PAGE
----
Expiation by Elizabeth Von Arnim

pers

Expiation is the seventh title by Elizabeth Von Arnim that I’ve read. Published in 1929, it is written with Von Arnim’s typical humor and sharp observations of human nature. It begins with the death of Milly’s husband in a street car accident. A fairly well-off man, it comes as quite a shock when he leaves only 1,000 pounds to his beloved wife and the rest of his wealth to a home for wayward women. But it is not a shock to Milly. For she has “sinned” and she now knows that her husband was aware of it and has decided to punish her for it. His tight-knit family, the Botts, now have to decide how to think of this strange decision: think the worst of Milly (which most of the women do) or think the worst of her husband (which most of the men do). Unfortunately, their thoughts mean everything as Milly is now not only poor but homeless. It is up to the Botts to absorb her into their lives but how do they do this and maintain their standing in society? Milly does try to find her own way, to break from the Botts and make it on her terms but they ultimately hold her fate in their hands.

This book is an interesting exploration of polite society and how any deviation from the code of polite society causes turmoil and insecurity among its members. The Bott family nearly implodes with speculation and exaggerated fear of Milly and what they think she has done. Von Arnim is definitely damning this attitude, but attempts to do it with a light touch. However, though this novel is very funny in places, I felt a mournfulness to it that was quite heavy. I think it is sad on many levels. Sad for Milly, for her lack of choice, sad for the Bott women who can’t accept Milly out of fear, sad for the Bott men who want to help Milly but can’t risk being charitable to a sinner, sad for women in general for their lives being so strictly prescribed. Does Milly receive expiation? Is it something that is even possible or necessary? I will leave that for you to discover, but I will say that I left this novel with such relief.

Though not my favorite of Von Arnim’s books, Expiation is a novel that has left me thinking and has made me see that her books are so much more political and concerned with social justice (especially for women) then I have realized.

I read Expiation as part of the Mini Persephone Readathon a couple of weekends ago. I intended to also finish Young Anne by Dorothy Whipple that weekend, but I am a slow reader and it didn’t happen. Young Anne will have to wait for another day.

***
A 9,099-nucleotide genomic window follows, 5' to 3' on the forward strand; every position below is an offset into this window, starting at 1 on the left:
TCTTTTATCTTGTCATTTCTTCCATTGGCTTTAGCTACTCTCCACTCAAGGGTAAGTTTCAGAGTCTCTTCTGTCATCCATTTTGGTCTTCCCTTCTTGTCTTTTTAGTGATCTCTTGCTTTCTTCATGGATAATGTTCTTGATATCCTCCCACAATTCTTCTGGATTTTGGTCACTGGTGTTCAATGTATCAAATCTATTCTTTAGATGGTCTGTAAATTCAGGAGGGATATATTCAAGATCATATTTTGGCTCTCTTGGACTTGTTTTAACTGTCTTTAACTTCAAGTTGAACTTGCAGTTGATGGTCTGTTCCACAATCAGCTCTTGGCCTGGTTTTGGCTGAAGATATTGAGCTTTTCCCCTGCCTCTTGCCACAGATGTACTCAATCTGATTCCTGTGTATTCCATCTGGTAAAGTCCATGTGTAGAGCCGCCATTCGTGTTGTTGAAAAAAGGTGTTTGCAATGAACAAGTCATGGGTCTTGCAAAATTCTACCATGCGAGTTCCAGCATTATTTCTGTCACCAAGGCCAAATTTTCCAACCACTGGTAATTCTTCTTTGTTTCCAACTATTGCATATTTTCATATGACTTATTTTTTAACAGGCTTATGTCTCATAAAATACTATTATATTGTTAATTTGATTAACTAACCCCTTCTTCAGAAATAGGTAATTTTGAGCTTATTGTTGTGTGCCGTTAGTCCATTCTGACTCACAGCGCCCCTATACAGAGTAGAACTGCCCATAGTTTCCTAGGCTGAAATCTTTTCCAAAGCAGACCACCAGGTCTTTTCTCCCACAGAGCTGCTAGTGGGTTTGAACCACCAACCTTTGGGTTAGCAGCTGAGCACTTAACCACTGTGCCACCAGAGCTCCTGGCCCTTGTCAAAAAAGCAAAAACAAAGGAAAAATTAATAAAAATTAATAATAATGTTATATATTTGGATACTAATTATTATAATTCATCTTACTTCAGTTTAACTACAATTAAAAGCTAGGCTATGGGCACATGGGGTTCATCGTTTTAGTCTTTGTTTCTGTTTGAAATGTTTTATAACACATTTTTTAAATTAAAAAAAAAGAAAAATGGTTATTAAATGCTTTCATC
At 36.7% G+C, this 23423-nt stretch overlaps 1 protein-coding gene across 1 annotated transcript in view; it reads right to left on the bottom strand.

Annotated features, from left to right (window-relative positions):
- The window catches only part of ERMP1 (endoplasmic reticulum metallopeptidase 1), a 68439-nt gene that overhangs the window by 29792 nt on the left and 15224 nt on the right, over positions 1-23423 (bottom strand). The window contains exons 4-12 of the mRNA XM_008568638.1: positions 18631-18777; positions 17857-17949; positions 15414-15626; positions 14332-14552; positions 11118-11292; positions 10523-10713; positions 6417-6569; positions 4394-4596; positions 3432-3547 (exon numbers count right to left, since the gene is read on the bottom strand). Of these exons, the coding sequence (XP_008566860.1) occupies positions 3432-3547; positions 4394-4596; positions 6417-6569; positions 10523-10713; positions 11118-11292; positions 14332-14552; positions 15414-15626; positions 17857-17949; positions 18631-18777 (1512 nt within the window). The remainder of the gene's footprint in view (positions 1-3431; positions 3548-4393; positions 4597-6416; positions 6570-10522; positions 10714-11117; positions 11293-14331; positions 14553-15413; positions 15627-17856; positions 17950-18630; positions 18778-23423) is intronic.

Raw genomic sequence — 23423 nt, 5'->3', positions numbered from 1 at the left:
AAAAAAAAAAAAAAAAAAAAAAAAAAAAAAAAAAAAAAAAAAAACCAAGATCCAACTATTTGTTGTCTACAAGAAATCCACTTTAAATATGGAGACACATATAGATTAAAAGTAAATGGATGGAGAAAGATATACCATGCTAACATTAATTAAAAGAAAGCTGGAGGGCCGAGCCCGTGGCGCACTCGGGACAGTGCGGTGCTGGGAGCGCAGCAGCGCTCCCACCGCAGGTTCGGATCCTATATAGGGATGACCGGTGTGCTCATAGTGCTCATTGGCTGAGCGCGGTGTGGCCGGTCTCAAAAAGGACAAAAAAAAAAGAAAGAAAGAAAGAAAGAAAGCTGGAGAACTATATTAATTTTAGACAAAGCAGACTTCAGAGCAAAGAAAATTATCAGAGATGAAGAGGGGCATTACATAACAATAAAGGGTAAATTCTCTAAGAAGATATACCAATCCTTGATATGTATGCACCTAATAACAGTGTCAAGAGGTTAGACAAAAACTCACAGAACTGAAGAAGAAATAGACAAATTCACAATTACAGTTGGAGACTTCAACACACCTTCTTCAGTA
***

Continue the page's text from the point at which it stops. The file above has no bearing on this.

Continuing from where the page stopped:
4 thoughts on “Expiation by Elizabeth Von Arnim

  1. This isn’t one of my favourite von Arnim novels and I’m a bit surprised Persephone chose it but, like everything von Arnim wrote, it is interesting. She has such a split personality as a writer. There are the ultra light offerings (like Christopher and Columbus) and then the bulk of her writing about the bleakness of women’s lives, masked occasionally with some humour. I love her but it’s always good to know which type of book you’re picking up depending on your mood – otherwise you can get a bit of a shock!

    Like

    1. So true Claire! I have often started reading one of her novels and wondered why it wasn’t working for me, then realized I was expecting one of her lighter books (or vice-versa). I do find her writing fascinating and I love her observations about people and marriage. But I agree this one isn’t one of my favorites, either.

      Like

  2. I love EvA and am always on the lookout for her books! I just wish Persephones weren’t so pricey on this side of the Atlantic. I also just finished Father which is surprisingly difficult to find, in English, anyway — apparently she’s very popular in Italy and all her books still seem to be in print in Italian.

    Like

  3. I’ve read most of the EvA that are available as free e-books (Persephone is usually out of my price range). I’ve enjoyed both the lighter and darker side of her writing, but it is good to know which you are in for at the beginning, otherwise it can be a bit disconcerting.

    Like

Leave a Reply

Fill in your details below or click an icon to log in:

WordPress.com Logo

You are commenting using your WordPress.com account. Log Out /  Change )

Google photo

You are commenting using your Google account. Log Out /  Change )

Twitter picture

You are commenting using your Twitter account. Log Out /  Change )

Facebook photo

You are commenting using your Facebook account. Log Out /  Change )

Connecting to %s